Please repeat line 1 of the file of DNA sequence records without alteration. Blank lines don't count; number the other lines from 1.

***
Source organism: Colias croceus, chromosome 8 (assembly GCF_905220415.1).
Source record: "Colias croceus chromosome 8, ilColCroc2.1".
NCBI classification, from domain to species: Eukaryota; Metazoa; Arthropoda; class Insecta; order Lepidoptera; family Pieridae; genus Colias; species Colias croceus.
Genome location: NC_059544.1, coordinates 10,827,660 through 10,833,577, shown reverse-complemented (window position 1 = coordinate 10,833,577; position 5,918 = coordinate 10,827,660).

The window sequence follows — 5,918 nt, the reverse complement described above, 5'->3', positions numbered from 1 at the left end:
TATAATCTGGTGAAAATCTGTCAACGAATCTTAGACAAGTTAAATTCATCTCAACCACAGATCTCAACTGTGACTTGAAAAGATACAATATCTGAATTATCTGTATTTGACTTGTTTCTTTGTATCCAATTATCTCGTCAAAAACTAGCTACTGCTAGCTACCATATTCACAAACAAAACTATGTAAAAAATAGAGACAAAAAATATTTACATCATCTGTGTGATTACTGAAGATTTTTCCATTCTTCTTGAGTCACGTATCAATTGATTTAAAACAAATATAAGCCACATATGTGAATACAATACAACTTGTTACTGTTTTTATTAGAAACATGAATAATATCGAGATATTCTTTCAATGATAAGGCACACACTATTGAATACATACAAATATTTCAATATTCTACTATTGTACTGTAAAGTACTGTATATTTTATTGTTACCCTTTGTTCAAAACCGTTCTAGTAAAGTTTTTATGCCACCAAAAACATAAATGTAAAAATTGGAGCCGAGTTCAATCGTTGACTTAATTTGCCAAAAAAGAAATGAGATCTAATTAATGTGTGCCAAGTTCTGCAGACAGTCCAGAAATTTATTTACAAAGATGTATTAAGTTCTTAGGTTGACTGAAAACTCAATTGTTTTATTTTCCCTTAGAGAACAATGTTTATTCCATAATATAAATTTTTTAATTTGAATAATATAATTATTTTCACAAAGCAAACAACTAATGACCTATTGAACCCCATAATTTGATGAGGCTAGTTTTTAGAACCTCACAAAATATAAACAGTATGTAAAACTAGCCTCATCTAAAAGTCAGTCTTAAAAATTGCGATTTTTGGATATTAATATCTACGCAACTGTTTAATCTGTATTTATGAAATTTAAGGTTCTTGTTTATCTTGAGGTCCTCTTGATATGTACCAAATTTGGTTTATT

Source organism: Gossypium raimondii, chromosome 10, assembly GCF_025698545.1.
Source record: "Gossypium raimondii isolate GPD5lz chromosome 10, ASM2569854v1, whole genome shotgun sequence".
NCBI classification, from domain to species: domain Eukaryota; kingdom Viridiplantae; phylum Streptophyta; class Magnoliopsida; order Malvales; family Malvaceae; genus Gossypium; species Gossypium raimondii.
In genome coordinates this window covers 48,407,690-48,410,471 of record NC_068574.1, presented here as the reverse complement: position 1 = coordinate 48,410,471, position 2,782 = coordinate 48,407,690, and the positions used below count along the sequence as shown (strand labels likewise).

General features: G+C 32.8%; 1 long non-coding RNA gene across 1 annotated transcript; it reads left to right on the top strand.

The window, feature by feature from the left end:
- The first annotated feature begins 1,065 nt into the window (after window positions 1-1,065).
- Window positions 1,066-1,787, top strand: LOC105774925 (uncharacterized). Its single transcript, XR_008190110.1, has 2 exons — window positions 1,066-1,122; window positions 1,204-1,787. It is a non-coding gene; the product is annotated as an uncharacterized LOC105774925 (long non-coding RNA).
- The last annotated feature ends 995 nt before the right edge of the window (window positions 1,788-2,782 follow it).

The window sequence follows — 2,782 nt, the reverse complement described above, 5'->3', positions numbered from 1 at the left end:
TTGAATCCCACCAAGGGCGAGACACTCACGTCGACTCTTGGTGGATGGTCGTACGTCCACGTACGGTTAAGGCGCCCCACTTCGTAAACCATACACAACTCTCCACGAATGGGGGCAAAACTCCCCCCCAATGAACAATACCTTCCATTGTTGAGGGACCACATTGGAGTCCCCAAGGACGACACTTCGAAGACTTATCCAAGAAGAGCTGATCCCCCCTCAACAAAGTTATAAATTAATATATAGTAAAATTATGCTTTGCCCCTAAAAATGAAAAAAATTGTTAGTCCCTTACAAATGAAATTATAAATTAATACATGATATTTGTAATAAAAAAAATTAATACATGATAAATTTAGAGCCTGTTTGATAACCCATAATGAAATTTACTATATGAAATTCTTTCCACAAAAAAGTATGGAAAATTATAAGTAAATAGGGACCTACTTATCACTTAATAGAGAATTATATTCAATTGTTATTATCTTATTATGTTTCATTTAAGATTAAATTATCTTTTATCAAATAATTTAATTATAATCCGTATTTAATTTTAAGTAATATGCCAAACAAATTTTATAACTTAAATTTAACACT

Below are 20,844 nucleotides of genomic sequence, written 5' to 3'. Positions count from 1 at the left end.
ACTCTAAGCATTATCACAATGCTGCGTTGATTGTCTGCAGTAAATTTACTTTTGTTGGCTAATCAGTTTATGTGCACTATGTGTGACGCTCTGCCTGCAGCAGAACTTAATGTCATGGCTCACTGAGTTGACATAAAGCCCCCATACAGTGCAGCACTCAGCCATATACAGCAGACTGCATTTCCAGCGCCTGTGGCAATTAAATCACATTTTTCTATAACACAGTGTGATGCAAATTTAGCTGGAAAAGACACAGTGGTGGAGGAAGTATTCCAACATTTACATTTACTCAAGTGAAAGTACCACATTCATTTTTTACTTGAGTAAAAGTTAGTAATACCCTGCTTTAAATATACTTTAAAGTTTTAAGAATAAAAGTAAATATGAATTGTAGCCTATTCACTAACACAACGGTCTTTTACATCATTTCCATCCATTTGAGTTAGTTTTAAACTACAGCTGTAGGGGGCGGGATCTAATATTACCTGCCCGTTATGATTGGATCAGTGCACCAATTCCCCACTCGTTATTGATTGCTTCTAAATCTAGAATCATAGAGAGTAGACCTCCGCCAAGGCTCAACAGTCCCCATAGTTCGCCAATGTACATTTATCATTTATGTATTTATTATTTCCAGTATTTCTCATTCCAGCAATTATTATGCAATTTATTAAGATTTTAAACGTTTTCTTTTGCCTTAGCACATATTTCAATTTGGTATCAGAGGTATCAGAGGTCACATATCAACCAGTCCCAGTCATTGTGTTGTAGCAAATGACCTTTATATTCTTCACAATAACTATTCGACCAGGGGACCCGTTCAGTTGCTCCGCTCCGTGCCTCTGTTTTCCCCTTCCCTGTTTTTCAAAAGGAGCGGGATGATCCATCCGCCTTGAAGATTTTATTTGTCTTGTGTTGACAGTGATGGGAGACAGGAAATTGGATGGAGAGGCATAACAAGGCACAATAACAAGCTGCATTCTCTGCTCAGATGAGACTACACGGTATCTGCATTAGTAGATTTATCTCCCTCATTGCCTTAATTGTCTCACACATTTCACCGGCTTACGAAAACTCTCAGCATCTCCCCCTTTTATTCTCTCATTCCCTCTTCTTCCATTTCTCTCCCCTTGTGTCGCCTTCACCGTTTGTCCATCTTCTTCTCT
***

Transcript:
Source organism: Colias croceus, chromosome 8 (assembly GCF_905220415.1).